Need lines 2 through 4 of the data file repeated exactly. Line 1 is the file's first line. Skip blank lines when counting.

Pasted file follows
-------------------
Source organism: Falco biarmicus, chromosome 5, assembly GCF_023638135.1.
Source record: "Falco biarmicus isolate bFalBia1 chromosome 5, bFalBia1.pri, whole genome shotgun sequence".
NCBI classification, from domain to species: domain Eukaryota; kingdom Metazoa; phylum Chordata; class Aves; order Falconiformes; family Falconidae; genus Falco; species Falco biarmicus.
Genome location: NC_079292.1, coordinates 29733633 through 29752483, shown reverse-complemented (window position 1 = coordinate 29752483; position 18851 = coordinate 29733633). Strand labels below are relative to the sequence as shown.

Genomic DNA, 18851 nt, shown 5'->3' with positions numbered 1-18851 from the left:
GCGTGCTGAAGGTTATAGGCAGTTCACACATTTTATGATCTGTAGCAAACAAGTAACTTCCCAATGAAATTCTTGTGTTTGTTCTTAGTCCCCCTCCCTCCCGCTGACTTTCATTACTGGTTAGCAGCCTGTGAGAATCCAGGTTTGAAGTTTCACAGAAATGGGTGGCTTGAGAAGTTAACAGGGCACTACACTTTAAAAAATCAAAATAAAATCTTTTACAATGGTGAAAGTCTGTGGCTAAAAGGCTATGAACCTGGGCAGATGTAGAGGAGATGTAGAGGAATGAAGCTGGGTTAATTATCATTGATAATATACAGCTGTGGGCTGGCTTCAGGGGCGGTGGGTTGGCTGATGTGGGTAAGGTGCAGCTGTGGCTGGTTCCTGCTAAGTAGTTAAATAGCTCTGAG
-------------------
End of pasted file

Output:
Source record: "Falco biarmicus isolate bFalBia1 chromosome 5, bFalBia1.pri, whole genome shotgun sequence".
NCBI classification, from domain to species: domain Eukaryota; kingdom Metazoa; phylum Chordata; class Aves; order Falconiformes; family Falconidae; genus Falco; species Falco biarmicus.
Genome location: NC_079292.1, coordinates 29733633 through 29752483, shown reverse-complemented (window position 1 = coordinate 29752483; position 18851 = coordinate 29733633). Strand labels below are relative to the sequence as shown.